Mexico — 9 min
New Zealand, an island nation in the South Pacific with a population of 5.1 million, is known for its beautiful landscapes. It also has a strong economy and consistently ranks highly on quality of life measures — making it an attractive place to do business.
In addition, New Zealand is home to a growing collection of highly educated English-speaking workers open to global and remote work roles. New Zealand is a progressive nation known for prioritizing health, well-being, and work-life balance. The nation has rapidly embraced the culture of flexible work.
Before you expand your hiring horizons to New Zealand, you must understand the local legal requirements, especially those relating to regulatory compliance and employee benefits. The Pacific island nation strongly enforces employment laws, so you will need in-depth knowledge of the country's rules as you build your team. Failing to keep up with local laws could put you at risk of non-compliance, resulting in serious fines and penalties.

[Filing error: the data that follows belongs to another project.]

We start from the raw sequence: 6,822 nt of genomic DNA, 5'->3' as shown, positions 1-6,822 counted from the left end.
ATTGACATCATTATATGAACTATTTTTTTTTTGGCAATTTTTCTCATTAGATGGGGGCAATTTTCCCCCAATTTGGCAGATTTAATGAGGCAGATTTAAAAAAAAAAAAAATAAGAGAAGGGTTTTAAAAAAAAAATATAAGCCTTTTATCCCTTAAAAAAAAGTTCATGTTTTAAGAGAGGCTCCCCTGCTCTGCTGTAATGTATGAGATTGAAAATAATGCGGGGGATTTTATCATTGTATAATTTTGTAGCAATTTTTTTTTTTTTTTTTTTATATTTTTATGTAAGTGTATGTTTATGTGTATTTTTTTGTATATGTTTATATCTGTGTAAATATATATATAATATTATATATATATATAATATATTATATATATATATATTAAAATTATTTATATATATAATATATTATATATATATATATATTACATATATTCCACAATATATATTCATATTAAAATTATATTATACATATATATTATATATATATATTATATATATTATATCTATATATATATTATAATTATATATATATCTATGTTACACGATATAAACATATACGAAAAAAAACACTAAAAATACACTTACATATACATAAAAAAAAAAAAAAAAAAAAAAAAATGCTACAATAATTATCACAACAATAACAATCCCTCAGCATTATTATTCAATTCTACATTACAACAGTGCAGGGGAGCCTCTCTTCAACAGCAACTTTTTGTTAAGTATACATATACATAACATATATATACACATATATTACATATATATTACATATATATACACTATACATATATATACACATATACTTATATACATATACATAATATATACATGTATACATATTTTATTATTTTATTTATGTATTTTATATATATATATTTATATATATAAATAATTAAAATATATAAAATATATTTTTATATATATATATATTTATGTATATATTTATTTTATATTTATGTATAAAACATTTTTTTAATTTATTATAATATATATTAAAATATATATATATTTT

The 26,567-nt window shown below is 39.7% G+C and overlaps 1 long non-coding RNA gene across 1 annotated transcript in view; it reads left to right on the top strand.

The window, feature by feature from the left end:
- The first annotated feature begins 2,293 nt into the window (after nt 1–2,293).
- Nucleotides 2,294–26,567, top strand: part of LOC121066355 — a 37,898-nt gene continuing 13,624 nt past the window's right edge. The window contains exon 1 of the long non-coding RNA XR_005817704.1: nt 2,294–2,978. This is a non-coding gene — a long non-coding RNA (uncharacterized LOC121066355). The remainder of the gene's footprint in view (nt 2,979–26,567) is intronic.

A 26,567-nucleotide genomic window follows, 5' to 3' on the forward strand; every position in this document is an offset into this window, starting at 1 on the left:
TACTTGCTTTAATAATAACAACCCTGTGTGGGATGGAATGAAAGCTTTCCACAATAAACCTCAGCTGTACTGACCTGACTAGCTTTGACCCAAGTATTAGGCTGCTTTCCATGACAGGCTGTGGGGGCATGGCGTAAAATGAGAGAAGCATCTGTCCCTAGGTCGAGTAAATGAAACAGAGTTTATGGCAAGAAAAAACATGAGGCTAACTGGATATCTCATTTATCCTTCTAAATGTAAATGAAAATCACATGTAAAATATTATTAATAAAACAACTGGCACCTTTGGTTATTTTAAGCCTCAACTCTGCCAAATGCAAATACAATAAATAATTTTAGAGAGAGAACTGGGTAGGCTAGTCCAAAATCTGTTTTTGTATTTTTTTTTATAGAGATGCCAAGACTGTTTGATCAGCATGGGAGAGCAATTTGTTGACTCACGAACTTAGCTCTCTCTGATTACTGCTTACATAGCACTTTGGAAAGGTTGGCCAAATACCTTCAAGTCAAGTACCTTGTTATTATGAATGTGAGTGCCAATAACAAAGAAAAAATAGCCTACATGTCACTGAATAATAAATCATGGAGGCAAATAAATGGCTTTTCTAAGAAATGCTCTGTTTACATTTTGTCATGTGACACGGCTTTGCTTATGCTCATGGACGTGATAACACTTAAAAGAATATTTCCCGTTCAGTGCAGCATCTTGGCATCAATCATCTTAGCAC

We want to make it easy to understand your obligations as an employer of Kiwi talent. As an experienced employer of record with entities all over the world, Remote knows that managing a competitive and compliant benefits package across multiple countries (including New Zealand) can be simple, inexpensive, and scalable.
In this guide to benefits for workers in New Zealand, we’ll explain the mandatory benefits you must provide as well as additional perks you can offer to give your business an edge in the local market. We’ll cover the following key areas:
Who is entitled to benefits in New Zealand?
Statutory and common employee benefits
Supplemental benefits to consider for Kiwi employees
How to set up and manage benefits for international employees
All employees in New Zealand have minimum employment rights under the law, including full and part-time employees. On the other hand, independent contractors are not covered by most employment-related laws. This means that they don't receive annual or sick leave, and they have to pay their own taxes.